Instantly, Hank flashed back to his season four conversation with Walter about the then recently deceased Gale Boetticher's fondness (as indicated by his lab notes) for a certain "W.W." — an individual whom Walter guessed aloud might be the author Walt Whitman. Hank chalked the hypothesis up to his brother-in-law's intellectualism, but seems to have recognized one too many connections here. Hank, whose obsession with the Heisenberg case has led him to pull at any lead imaginable, even the most outlandish (which, in this case, is the truth), has allowed him at last a realization of the possibility that his own brother-in-law might well be the drug lord and murderer that he has been chasing for a year now.

Walter has a meticulous sensibility when it comes to tidying up after himself. In this very episode, Walter disposed of nine imprisoned criminals who might have posed a threat to him, all in a matter of two minutes. But we've seen Walter become lazy, and engulfed by his own ego. He's made bizarre, self-aggrandizing comments at family dinners after a little too much wine. He's left his incriminating hat lying around for anyone to see, with threads dangling loose no less. And most iconic of Walter's self-obsession, he left the most volatile piece of evidence free to pick up and read in his bathroom: a book expressive of just how great someone else once thought he was (no wonder he couldn't bring himself to hide it). A book that was signed by his old criminal associate, and a man whom Hank has devoted his days and nights to investigating: Gale Boetticher.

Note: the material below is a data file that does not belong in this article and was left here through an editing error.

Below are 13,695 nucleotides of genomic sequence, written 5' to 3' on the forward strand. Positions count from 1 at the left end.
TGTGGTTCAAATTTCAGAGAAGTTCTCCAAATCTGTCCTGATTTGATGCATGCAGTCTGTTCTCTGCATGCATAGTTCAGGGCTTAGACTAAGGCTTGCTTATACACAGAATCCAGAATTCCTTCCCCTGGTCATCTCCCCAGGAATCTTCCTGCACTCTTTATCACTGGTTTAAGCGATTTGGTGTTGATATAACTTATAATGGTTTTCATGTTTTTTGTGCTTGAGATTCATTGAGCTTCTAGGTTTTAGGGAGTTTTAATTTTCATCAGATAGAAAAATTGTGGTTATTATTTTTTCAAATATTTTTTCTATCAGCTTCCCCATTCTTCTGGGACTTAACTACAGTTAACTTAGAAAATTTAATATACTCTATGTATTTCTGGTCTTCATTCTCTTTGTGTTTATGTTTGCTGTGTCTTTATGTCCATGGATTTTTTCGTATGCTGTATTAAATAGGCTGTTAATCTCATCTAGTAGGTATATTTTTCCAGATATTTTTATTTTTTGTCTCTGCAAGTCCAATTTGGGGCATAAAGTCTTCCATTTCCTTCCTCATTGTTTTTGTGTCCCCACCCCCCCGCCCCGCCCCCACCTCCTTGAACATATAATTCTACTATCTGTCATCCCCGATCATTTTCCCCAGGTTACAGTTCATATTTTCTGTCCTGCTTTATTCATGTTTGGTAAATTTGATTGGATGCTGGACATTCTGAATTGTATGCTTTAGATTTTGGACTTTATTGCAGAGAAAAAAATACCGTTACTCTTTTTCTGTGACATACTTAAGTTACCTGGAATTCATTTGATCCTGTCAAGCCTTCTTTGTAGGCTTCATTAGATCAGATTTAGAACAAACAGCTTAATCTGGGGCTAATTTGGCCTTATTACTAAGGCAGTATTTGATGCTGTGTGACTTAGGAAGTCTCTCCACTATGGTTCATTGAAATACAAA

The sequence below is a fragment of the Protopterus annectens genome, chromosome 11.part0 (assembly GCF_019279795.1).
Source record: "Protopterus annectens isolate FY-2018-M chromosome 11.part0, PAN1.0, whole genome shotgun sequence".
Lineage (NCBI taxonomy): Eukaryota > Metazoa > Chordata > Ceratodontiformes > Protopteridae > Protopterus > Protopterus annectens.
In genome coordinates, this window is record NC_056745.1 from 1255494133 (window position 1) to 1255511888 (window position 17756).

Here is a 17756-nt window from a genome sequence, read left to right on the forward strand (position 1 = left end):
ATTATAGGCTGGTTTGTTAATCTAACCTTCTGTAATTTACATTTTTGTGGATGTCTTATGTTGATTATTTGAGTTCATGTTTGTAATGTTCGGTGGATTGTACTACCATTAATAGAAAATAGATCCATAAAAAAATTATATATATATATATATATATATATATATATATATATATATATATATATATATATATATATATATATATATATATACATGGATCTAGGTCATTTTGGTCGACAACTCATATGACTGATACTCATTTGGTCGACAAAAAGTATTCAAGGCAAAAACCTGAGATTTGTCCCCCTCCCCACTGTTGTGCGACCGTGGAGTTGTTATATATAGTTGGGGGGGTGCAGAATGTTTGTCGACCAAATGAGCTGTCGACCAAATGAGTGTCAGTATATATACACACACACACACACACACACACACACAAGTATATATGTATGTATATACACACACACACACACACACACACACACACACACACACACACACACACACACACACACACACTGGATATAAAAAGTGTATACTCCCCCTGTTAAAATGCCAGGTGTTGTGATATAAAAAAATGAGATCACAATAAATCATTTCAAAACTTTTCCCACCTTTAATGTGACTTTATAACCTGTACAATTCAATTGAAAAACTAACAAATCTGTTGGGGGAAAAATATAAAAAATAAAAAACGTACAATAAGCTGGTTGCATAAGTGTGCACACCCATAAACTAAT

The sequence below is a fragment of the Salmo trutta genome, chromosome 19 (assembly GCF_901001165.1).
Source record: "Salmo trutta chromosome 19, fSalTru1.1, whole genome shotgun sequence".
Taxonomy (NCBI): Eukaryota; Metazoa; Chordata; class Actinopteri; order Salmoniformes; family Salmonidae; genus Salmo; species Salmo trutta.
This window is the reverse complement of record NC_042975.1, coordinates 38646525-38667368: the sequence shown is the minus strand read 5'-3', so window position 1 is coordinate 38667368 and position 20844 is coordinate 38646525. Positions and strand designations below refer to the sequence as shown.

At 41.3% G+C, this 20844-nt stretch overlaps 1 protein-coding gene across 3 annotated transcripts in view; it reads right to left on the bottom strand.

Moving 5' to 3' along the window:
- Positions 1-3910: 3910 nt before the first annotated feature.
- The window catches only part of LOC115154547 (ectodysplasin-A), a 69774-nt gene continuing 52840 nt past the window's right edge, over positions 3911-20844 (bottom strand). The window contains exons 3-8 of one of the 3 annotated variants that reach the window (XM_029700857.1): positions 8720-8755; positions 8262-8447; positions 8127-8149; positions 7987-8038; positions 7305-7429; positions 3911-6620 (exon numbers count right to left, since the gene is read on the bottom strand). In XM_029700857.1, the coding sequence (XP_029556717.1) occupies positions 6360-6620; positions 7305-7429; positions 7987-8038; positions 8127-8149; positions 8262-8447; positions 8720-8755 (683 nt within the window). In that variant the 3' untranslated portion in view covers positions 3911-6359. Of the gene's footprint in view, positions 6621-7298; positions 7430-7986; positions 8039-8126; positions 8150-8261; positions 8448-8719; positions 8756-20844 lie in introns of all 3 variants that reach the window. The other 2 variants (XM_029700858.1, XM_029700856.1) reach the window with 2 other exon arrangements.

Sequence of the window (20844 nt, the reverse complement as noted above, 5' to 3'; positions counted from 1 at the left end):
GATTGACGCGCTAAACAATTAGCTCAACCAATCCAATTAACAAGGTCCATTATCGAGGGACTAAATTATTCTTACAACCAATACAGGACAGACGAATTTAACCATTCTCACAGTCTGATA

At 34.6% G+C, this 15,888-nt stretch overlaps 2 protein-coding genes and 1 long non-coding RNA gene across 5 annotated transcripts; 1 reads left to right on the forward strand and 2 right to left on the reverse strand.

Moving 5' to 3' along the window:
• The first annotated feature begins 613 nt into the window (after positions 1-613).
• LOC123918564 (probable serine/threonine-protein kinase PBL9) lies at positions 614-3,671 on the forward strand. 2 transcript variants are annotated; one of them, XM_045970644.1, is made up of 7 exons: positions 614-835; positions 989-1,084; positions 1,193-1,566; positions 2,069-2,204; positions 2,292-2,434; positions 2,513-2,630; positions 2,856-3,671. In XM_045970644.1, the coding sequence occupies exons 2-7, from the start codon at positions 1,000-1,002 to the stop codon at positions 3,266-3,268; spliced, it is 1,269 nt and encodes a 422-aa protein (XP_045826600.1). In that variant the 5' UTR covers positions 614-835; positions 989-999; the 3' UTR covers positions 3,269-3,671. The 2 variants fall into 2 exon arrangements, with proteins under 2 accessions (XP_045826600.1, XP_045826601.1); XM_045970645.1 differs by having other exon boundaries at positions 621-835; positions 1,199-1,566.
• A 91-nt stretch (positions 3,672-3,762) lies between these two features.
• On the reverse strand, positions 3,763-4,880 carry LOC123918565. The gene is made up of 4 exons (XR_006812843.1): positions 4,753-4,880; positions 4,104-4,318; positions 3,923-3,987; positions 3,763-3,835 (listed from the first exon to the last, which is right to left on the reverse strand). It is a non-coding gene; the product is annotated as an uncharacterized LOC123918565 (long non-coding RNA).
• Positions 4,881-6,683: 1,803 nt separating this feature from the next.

Or was it?!